This past fall the Rosenbach was joined by a wonderful new class of docents. Their rigorous training included ten weeks of lectures and workshops as well as two written assignments on books and objects in the Rosenbach collections. Over the next few weeks we plan to share a selection of  their work; we hope you enjoy it. 

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Dr. A.S.W. Rosenbach was a world-renowned bibliophile.  While I too have been a lifelong lover of books (at a much humbler level), I did not feel a personal connection to “Dr. R.” until I recently had the opportunity to touch, read, and resonate to his collection of “Goody Two-Shoes” books, centuries-old nursery tales, which were once part of his personal library and are now part of the Rosenbach Museum & Library holdings. 

The history of little Goody Two-Shoes. London : printed for T. Carnan and F. Newbery,  1772. Rosenbach Museum & Library.  EL2.A1 go 772

The moment the 240-year-old book emerged from its red slip-case, I was smitten: I loved its tiny size, its worn but still lovely Dutch paper covers, its humorously long title, its many charming, miniature wood-cut illustrations, and best of all, the story itself, as told in its 156 pages.

This particular book had been printed in London in 1772 by T. Carnan and F. Newbery, “successors to the late Mr. John Newbery,” the publisher of the original 1765 edition (not in the Rosenbach collection).  If we could time-travel, we should be able to pay a visit to Messrs. Carnan and Newbery, because on the second page they thoughtfully provided their exact location, “at the corner of St. Paul’s Church Yard and Ludgate-street,…No. 65, near the Bar …”  On the third page yet another variation of the title is provided as the heading to the first chapter.

 I have learned that the name “Goody Two-Shoes” has had many applications and connotations: it is the title (or the salient part thereof) of this centuries-old fable; it is one of the sobriquets of the protagonist of this story; and in more modern times, it has morphed into a term of belittlement.  In current English slang, a “goody two-shoes” is someone who is cloyingly pious and smugly self-righteous.  The term is not considered a compliment today.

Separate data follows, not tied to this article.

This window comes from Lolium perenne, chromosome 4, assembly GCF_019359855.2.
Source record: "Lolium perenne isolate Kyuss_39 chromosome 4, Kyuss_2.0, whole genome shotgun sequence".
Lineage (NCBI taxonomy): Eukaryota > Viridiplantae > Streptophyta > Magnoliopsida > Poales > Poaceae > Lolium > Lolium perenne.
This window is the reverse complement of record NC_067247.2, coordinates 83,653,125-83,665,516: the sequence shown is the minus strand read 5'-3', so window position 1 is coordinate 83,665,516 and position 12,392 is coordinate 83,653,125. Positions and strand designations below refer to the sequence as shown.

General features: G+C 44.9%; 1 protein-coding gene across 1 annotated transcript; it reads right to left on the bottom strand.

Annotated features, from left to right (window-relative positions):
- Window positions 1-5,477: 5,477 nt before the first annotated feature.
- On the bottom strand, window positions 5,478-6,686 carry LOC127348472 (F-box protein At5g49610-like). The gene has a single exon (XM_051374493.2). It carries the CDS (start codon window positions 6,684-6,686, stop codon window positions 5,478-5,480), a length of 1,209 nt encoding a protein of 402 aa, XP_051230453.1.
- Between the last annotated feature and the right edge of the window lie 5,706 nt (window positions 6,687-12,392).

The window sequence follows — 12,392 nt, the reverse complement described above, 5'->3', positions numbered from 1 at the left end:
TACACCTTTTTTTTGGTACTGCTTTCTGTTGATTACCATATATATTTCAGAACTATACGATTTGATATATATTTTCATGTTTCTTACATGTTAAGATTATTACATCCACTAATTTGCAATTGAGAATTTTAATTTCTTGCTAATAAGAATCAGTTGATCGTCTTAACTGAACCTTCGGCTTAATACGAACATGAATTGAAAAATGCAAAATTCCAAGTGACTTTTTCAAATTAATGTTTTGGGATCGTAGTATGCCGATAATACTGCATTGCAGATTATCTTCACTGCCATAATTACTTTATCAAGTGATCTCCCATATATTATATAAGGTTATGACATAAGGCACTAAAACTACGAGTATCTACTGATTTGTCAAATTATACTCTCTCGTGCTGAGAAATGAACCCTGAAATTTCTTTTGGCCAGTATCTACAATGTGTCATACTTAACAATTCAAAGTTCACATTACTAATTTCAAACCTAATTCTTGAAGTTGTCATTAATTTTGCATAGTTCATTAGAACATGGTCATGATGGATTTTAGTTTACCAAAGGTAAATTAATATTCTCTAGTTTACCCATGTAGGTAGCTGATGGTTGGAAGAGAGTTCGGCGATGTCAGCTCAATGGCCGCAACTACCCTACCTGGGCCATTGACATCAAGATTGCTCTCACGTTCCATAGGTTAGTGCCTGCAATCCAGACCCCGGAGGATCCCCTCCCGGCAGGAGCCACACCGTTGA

The history of little Goody Two-Shoes. London : printed for T. Carnan and F. Newbery,  1772. Rosenbach Museum & Library.  EL2.A1 go 772

But once upon a time, Margery Meanwell, a.k.a. Two-Shoes, a.k.a. Little Goody Two-Shoes, a.k.a. Old Goody Two-Shoes, a.k.a Goody Two-Shoes, a.k.a. Mrs. Margery, and yes, eventually the Lady Jones, was a beloved heroine to generations of children, and probably even more so to their parents, who were earnestly endeavoring to instill in their offspring the tenets of Christian virtue, which can be boiled down to “Faith, Hope, and Charity,” plus a good measure of ye olde Protestant work ethic.
 
This heroine’s slew of names reflect her Cinderella saga, the allegorical tale of an orphaned child who is beset with many misfortunes, but continues to rise through life because of her unshakable piety, her industry and honesty, and  her unstinting kindness.  In the early chapters, her parents, the Meanwells, are driven from their farm by the cruel Sir Timothy Gripe and Farmer Graspall, leaving the family destitute.  The father soon succumbs to a fever, the mother dies of a broken heart, and little Margery and brother Tom are left alone in the world and impoverished, so poor that the little girl has only one shoe. The children are soon befriended by a clergyman and then his rich relative, the Gentleman, who sends Tom off to become a sailor and orders new “cloaths” for Margery, including a pair of shoes.  Her grief at the departure of her sibling is mollified by the arrival of her new shoes. She delightedly cries out "two shoes," which becomes the basis of her classic sobriquet.